Bacteriologists have confirmed that the greenish fluffy-white growth on Mr. ...’s five-week old pasta leftovers is indeed a new mutant species, dubbed Novosphingobium ...ensis. ... took an interest in the leftovers when they were discovered in his refrigerator during a long-overdue cleaning. The bacteria culture, which had recently changed from blue-black to a whitish green cloud of noxious putrefaction, appeared monstrous beneath its tupperware lid. “It looked like the grossest thing I have ever seen abandoned in a fridge” ... clearly remembers. When he removed the lid, a foul stench filled the kitchen, seeping through its windows and fumigating the surrounding rooms. ... quickly passed out, dishwashing glove on each hand, dropping the toxic leftovers on the countertop.

Soon his neighbors grew concerned, knocking on the door to see if everything was alright. They had caught wind of the rotting pasta, whose deathly scent had begun to generate alarm well beyond the walls of ...’s kitchen. When nobody answered, concern mounted and ultimately rescue teams were called in, arriving in bio-hazard space suits. ... was immediately evacuated from his kitchen and revived outdoors. The support team had never encountered such a powerfully offensive bacteria, and spore samples were taken to a local lab for culturing and analysis.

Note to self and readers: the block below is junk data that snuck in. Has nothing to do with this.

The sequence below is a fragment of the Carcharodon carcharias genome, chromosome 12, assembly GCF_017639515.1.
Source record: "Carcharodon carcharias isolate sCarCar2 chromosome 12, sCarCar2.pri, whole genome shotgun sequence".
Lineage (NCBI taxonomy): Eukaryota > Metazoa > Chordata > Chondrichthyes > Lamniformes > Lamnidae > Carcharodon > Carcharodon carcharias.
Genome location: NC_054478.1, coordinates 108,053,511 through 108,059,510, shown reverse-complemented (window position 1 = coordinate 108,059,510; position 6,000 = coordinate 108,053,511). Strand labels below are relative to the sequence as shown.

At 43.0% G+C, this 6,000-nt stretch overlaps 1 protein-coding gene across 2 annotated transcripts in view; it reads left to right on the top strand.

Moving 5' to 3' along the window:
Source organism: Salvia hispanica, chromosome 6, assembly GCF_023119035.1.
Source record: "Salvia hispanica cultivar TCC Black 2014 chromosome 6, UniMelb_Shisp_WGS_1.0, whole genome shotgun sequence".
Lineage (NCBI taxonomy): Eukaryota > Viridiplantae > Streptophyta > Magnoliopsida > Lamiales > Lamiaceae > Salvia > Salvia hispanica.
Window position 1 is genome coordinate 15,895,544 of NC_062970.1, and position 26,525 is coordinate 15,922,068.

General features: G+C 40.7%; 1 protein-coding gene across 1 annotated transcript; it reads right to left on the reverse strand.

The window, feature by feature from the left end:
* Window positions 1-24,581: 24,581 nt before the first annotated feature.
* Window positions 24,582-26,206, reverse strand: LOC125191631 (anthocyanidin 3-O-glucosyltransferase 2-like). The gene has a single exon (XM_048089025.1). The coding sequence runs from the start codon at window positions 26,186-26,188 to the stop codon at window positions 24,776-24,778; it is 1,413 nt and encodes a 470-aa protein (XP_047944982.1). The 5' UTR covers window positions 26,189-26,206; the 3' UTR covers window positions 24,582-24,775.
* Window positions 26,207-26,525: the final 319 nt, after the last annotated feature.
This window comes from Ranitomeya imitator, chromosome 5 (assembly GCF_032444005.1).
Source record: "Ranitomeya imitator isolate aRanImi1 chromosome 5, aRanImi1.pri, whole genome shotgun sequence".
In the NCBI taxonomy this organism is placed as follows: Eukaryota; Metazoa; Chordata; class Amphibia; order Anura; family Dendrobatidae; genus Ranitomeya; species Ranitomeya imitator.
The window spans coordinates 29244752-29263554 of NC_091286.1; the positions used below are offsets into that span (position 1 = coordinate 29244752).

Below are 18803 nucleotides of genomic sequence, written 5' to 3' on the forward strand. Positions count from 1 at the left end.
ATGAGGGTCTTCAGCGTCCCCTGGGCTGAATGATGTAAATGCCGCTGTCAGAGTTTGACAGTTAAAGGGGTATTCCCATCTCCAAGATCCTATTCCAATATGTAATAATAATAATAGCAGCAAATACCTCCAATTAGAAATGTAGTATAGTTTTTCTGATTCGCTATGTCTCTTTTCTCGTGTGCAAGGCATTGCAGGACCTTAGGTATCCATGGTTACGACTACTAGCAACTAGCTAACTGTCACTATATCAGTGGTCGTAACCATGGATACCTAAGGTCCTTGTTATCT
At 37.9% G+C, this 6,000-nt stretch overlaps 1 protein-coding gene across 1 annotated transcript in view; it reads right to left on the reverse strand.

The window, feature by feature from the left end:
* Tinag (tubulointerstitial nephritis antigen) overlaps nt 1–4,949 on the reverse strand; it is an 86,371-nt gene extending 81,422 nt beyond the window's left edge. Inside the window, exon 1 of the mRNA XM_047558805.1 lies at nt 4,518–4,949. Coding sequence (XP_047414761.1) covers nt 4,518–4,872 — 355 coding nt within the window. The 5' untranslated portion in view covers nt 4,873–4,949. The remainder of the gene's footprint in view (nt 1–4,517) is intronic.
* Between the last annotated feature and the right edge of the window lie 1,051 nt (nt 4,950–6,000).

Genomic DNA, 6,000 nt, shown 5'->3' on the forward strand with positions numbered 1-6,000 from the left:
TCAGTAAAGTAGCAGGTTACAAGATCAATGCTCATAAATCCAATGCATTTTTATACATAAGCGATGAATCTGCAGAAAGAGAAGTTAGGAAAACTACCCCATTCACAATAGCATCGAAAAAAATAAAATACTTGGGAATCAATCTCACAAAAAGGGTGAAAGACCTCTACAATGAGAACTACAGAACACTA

Lab tests confirmed that the mutant species had evolved rapidly in ...’s fridge, which they described as a temperature-controlled crypt where half-eaten food goes to die. “It was a bit embarrassing, having let my leftovers go off like that. But at the same time, it is remarkably satisfying to know that my poor housekeeping has given rise to an impressive scientific discovery” reflects .... The lab offered to let ... give his name to the species, a dubious honor he immediately embraced. “Even if I accomplish nothing else, I will finally be remembered for something. Now my old disgusting pasta will become my legacy.”

Bacteriologists will continue to study Novosphingobium ...ensis in order to understand how it differs genetically from normal kitchen bacteria and why it produces such hazardous aromas. They will also begin attempting to develop antibiotic measures against Novosphingobium ...ensis in order to contain future outbreaks. ... looks back on the incident with a mingled sense of awe, repulsion, and humility, acknowledging that it is always best to be honest when deciding what to put back in the fridge and what to throw away. “I realize now that I was lying to myself when I thought that I would reheat that tupperware of pasta. Nevertheless, I am pleased that being a kitchen slob has taken me this far.”